Union 55 - 41% abv.
Updated: Dec 27, 2018
Rum-Review-A-Day: Day 14 - Union 55 - 41% abv.
This rum is a little different than the typical rum I review, but seeing as it is soon Christmas, why not go for something festive. Union 55 is another rum bottled by an independent bottler in Amsterdam, the Netherlands. Its base is sourced from column still Barbados rum that is a blend of primarily charred ex-american (I’m guessing ex-bourbon) barrels as well as a small amount of ex-sherry casks. They then infuse the rum with 5 “botanicals” including cardamom (from Guatemala), cloves (from Madagascar), vanilla (also Madagascar), roasted cocoa beans (from Peru) and almonds (from California). They write that the infusion process takes a total of 55 days. Finally, they finish the rum off with a touch of mineral salt from the Northern shores of Spain, which is to have the same flavour enhancing effect used by top chefs and chocolatiers…quite the story. This rum also should not have any sugar dosing. Let’s see what she’s got to offer!
The nose - Woah!…Yup! The “botanicals”/spices are certainly there! Cardamom, cardamom and more cardamom. Lots of vanilla and slight hints of chocolate. The cloves don’t stand out in my opinion, although there is definitely a peppery spice going on that the cloves likely are contributing to. There is a nuttiness that could be somewhat bitter almond, but it's hard to get past the vanilla and cardamom bomb that gives the rum a quite sweet vibe. I guess we can add the almond to it and call it marzipan. Hints of smokey oak and saffron. It is actually crazy how much this smells like freshly baked saffron & cardamom buns filled with sweet almond paste that we make during the winter season in Sweden every year. And I must confess that I LOVE those buns, so this nose is somewhat comforting, I just don’t know how much I want it in my rum. Fruits - possibly hints of citrus and pear…but I’m not even going to go there.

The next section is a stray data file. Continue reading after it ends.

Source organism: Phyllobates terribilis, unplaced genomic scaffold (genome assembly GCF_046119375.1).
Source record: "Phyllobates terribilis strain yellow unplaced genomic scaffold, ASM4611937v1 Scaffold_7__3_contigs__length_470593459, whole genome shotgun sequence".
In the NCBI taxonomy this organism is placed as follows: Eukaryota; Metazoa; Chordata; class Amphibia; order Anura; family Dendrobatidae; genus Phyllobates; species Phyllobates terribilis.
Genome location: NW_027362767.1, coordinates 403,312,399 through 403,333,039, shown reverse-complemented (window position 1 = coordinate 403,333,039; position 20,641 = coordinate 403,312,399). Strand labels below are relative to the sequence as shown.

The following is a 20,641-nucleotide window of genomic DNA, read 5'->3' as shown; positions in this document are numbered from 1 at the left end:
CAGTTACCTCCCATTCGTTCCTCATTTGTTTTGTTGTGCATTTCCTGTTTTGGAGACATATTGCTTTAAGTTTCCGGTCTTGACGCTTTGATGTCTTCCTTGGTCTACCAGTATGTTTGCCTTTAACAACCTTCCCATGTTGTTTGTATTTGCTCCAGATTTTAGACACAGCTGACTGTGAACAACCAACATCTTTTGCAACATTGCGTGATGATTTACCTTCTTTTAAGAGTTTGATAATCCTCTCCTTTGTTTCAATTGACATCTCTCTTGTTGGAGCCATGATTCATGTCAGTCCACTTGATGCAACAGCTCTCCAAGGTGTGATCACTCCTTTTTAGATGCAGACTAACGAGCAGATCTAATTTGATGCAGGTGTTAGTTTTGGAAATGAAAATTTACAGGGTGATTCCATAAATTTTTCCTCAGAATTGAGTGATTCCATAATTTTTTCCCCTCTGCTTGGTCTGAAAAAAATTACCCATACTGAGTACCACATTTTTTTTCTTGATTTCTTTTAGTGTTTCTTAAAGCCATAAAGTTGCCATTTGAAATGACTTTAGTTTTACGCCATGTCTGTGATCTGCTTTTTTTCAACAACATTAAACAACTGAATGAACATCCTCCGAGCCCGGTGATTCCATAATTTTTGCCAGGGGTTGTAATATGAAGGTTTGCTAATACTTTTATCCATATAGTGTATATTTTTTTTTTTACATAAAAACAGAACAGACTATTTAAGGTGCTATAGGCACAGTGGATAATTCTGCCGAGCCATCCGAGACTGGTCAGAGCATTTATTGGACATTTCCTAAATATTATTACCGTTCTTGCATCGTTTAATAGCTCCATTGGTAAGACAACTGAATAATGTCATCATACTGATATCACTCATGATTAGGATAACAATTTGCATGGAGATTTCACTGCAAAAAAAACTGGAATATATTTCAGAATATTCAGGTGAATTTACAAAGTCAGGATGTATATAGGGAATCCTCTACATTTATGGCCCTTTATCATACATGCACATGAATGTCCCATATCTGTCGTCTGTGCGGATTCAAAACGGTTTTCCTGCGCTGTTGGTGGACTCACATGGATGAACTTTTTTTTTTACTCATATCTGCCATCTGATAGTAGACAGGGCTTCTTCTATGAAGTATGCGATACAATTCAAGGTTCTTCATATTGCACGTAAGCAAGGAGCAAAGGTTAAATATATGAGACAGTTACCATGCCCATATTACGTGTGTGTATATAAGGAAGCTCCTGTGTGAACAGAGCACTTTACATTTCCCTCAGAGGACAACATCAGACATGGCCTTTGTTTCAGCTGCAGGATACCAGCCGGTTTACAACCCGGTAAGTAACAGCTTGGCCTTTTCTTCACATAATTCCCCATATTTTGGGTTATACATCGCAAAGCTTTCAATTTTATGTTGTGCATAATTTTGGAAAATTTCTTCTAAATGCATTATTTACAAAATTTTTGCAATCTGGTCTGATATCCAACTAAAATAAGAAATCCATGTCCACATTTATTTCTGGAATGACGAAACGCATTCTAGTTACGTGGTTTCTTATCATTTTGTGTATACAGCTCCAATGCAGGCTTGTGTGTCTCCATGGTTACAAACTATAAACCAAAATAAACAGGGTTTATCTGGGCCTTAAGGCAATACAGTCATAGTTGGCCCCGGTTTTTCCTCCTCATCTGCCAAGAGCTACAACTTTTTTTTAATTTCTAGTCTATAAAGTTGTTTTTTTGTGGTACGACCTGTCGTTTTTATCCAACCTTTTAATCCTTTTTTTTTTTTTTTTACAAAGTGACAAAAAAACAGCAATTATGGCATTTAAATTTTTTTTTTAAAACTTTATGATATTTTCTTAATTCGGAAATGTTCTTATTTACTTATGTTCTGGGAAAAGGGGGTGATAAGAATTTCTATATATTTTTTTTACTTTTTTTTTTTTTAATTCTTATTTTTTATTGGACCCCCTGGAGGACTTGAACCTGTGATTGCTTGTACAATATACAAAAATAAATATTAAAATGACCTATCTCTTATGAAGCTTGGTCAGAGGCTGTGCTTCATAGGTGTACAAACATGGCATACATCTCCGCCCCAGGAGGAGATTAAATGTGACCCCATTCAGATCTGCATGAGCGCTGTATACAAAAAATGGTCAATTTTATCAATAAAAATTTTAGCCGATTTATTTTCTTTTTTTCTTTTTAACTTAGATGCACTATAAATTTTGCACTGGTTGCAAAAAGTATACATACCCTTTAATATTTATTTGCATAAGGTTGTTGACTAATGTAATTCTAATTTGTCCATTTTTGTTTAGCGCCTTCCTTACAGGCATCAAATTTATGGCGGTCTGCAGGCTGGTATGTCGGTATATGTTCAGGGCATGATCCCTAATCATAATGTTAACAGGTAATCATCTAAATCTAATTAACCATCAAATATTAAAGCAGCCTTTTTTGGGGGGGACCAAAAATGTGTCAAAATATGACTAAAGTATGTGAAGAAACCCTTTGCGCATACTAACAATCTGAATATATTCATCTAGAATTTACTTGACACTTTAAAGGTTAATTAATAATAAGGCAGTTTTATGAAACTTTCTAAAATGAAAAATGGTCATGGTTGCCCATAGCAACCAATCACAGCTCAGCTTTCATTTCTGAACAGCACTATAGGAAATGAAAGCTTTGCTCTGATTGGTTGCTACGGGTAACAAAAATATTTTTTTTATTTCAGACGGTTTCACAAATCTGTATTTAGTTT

On the palate - sweet and somewhat artificial vanilla. Cinnamon and cloves. Definitely more fruit going on on the palate, with notes of bruised apples, clementine and bitter grapefruit. The oakiness is also there, yet it is hard to distinguish from the strong vanilla notes coming from the vanilla infusion. Perhaps it's the charred wood that shines through the most. In contrast to the nose, however, where the botanicals exploded, I find the palate is very much dominated by the addition of salt. The goal was to enhance flavours, which this surely does do, however I find that while enhancing all the fruity and spicy notes, it makes all of them taste strongly…wait for it…SALTY. I applaud the lack of adding sugar to rum, as well as the transparency of all the infusions that have been added to the rum. That being said, this rum tastes a little bit like someone was reaching for the sugar and grabbed the salt by mistake…
This is all sounding very harsh, which is not my intention. The rum itself has a very interesting profile and the lack of sweetness in a spiced (and somewhat funky) rum is a refreshing take on the category. In addition, this rum was in no way intended to be a sipping rum, as I am currently doing. Instead, this rum should be considered an interesting addition to any back bar, and definitely provide a unique spin on many the cocktail.
Not my thing. But it is exactly what they say it is - a flavour enhancer, so use it as such.